"There are likely a number of gene modifiers in CF and other diseases, and this current paper describes one of the first robust examples," Knowles said. "Some CF patients may do worse because of ’severe inflammation’ genes, whereas others may do worse because of differences in mucus genes. Still others might because of their growth and metabolism genes, etc... Thus, therapy might need to be targeted to a particular area or areas in individual patients. This is important not only for CF, but for other lung diseases as well because gene modifiers we discover in CF will be seen in other diseases, and there are already examples of that."

David Williamson | EurekAlert!
Further information:
http://www.unc.edu

More articles from Studies and Analyses:

nachricht Rutgers-led innovation could spur faster, cheaper, nano-based manufacturing
14.02.2018 | Rutgers University

nachricht New study from the University of Halle: How climate change alters plant growth
12.01.2018 | Martin-Luther-Universität Halle-Wittenberg

All articles from Studies and Analyses >>>

The most recent press releases about innovation >>>

Die letzten 5 Focus-News des innovations-reports im Überblick:

Im Focus: Demonstration of a single molecule piezoelectric effect

Breakthrough provides a new concept of the design of molecular motors, sensors and electricity generators at nanoscale

Researchers from the Institute of Organic Chemistry and Biochemistry of the CAS (IOCB Prague), Institute of Physics of the CAS (IP CAS) and Palacký University...

Im Focus: Hybrid optics bring color imaging using ultrathin metalenses into focus

For photographers and scientists, lenses are lifesavers. They reflect and refract light, making possible the imaging systems that drive discovery through the microscope and preserve history through cameras.

But today's glass-based lenses are bulky and resist miniaturization. Next-generation technologies, such as ultrathin cameras or tiny microscopes, require...

Im Focus: Stem cell divisions in the adult brain seen for the first time

Scientists from the University of Zurich have succeeded for the first time in tracking individual stem cells and their neuronal progeny over months within the intact adult brain. This study sheds light on how new neurons are produced throughout life.

The generation of new nerve cells was once thought to taper off at the end of embryonic development. However, recent research has shown that the adult brain...

Im Focus: Interference as a new method for cooling quantum devices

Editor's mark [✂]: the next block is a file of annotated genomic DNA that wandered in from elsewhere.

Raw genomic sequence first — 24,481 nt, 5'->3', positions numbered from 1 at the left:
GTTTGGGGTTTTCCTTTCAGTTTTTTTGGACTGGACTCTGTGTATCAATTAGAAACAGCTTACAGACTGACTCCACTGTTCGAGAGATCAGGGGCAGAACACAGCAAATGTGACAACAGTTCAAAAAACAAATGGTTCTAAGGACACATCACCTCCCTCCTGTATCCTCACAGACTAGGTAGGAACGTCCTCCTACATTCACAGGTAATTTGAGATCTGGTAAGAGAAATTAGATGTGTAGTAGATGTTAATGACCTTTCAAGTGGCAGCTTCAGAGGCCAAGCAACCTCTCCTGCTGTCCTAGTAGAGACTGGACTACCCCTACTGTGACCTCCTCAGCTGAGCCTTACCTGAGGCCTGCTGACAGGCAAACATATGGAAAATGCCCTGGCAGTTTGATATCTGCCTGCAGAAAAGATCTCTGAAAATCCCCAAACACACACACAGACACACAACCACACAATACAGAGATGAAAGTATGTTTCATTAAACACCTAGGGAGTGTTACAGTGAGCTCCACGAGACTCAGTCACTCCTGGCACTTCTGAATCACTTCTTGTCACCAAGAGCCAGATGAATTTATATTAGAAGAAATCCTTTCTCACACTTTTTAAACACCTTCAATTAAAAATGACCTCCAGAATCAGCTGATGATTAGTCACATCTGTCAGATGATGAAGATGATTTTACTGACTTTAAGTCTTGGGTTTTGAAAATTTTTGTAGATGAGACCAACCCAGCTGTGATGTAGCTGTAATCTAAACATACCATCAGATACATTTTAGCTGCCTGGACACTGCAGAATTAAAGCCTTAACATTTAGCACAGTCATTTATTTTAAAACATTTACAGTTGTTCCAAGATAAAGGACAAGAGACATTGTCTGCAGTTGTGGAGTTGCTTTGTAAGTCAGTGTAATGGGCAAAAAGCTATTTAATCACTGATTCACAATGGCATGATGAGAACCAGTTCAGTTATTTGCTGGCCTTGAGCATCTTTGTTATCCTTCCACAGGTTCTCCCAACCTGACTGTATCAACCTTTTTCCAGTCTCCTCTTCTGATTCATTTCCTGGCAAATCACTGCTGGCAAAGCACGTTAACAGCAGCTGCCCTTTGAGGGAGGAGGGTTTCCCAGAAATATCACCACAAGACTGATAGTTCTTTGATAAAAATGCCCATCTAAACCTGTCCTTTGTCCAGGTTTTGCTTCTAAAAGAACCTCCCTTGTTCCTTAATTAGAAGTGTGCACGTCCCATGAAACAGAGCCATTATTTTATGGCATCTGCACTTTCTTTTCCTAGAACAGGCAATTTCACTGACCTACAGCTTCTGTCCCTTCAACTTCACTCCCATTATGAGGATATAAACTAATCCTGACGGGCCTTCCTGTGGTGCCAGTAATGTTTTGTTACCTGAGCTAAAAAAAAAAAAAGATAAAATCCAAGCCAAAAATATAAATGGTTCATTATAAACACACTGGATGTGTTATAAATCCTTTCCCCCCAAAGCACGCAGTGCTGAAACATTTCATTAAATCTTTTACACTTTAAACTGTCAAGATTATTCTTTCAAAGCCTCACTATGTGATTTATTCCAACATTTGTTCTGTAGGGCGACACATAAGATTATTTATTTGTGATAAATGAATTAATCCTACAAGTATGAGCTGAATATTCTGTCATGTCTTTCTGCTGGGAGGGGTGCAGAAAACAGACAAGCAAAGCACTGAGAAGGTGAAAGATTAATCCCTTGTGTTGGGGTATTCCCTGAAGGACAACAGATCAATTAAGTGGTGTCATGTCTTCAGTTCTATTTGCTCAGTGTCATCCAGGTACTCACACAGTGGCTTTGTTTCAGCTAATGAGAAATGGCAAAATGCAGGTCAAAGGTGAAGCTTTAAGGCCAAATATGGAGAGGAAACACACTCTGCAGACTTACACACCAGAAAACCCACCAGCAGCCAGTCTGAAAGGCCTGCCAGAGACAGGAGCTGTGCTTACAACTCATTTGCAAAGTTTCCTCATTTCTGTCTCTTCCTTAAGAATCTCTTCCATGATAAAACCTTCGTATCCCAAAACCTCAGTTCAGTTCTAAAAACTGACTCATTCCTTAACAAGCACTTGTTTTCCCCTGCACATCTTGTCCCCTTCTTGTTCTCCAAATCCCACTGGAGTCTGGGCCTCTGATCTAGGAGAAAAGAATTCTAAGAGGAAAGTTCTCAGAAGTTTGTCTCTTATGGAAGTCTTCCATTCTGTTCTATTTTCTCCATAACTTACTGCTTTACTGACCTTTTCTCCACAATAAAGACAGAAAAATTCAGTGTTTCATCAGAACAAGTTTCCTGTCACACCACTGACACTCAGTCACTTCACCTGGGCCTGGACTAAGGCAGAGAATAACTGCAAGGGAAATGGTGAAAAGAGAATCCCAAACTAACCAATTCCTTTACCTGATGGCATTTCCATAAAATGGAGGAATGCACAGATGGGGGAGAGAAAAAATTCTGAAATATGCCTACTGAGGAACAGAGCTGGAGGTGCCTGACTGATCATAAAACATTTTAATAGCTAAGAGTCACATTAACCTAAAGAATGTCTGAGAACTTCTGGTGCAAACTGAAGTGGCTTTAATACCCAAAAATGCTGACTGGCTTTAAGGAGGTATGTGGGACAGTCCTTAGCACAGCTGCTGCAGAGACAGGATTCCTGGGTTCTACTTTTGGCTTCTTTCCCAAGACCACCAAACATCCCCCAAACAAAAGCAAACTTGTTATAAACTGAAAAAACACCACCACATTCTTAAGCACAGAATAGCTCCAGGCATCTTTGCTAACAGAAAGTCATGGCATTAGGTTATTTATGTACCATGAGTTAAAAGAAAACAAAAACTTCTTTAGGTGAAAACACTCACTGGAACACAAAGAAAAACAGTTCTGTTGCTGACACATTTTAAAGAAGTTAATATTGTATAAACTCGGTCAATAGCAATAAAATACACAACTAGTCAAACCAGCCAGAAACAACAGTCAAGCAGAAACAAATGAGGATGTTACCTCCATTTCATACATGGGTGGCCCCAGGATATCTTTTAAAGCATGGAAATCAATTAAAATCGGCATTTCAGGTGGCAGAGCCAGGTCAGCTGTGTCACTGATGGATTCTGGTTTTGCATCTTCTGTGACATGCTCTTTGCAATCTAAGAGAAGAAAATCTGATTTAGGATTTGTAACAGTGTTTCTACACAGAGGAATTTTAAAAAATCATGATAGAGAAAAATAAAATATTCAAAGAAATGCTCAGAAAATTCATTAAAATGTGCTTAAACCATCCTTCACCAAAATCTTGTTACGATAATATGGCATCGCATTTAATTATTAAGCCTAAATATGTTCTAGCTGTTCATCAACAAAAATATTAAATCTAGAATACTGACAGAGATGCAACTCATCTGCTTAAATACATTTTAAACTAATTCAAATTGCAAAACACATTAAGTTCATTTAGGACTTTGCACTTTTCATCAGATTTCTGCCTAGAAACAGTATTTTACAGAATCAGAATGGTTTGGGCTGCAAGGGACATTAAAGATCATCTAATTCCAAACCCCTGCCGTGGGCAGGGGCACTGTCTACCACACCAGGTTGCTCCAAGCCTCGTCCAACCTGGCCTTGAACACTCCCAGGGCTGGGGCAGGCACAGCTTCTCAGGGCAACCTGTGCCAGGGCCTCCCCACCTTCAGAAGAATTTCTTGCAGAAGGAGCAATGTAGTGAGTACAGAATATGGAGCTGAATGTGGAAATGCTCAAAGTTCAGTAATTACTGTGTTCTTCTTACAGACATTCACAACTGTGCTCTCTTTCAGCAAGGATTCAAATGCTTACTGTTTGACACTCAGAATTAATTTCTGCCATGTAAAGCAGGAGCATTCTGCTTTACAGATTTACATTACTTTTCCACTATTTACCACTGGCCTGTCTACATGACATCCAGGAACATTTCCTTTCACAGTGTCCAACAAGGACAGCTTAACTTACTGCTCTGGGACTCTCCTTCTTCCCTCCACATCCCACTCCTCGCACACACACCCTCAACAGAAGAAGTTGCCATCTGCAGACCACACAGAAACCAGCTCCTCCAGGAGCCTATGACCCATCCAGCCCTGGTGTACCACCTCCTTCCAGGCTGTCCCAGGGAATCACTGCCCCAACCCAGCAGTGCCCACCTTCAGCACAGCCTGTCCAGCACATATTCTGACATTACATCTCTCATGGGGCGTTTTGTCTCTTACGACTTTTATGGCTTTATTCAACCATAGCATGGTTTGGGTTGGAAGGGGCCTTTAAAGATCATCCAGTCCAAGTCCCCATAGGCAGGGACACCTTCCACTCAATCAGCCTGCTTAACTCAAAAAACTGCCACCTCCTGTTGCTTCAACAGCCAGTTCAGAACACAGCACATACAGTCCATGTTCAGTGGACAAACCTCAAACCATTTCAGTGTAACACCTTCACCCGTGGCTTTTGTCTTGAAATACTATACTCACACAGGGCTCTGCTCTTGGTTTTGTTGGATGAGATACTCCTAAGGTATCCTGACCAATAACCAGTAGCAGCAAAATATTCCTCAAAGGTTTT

Theoretical physicists propose to use negative interference to control heat flow in quantum devices. Study published in Physical Review Letters

Quantum computer parts are sensitive and need to be cooled to very low temperatures. Their tiny size makes them particularly susceptible to a temperature...

Im Focus: Autonomous 3D scanner supports individual manufacturing processes

Let’s say the armrest is broken in your vintage car. As things stand, you would need a lot of luck and persistence to find the right spare part. But in the world of Industrie 4.0 and production with batch sizes of one, you can simply scan the armrest and print it out. This is made possible by the first ever 3D scanner capable of working autonomously and in real time. The autonomous scanning system will be on display at the Hannover Messe Preview on February 6 and at the Hannover Messe proper from April 23 to 27, 2018 (Hall 6, Booth A30).

Part of the charm of vintage cars is that they stopped making them long ago, so it is special when you do see one out on the roads. If something breaks or...

All Focus news of the innovation-report >>>

Anzeige

Anzeige

VideoLinks
Industry & Economy
Event News

2nd International Conference on High Temperature Shape Memory Alloys (HTSMAs)

15.02.2018 | Event News

Aachen DC Grid Summit 2018

13.02.2018 | Event News

How Global Climate Policy Can Learn from the Energy Transition

12.02.2018 | Event News

 
Latest News

Fingerprints of quantum entanglement

16.02.2018 | Information Technology

'Living bandages': NUST MISIS scientists develop biocompatible anti-burn nanofibers

16.02.2018 | Health and Medicine

Hubble sees Neptune's mysterious shrinking storm

16.02.2018 | Physics and Astronomy

VideoLinks
Science & Research
Overview of more VideoLinks >>>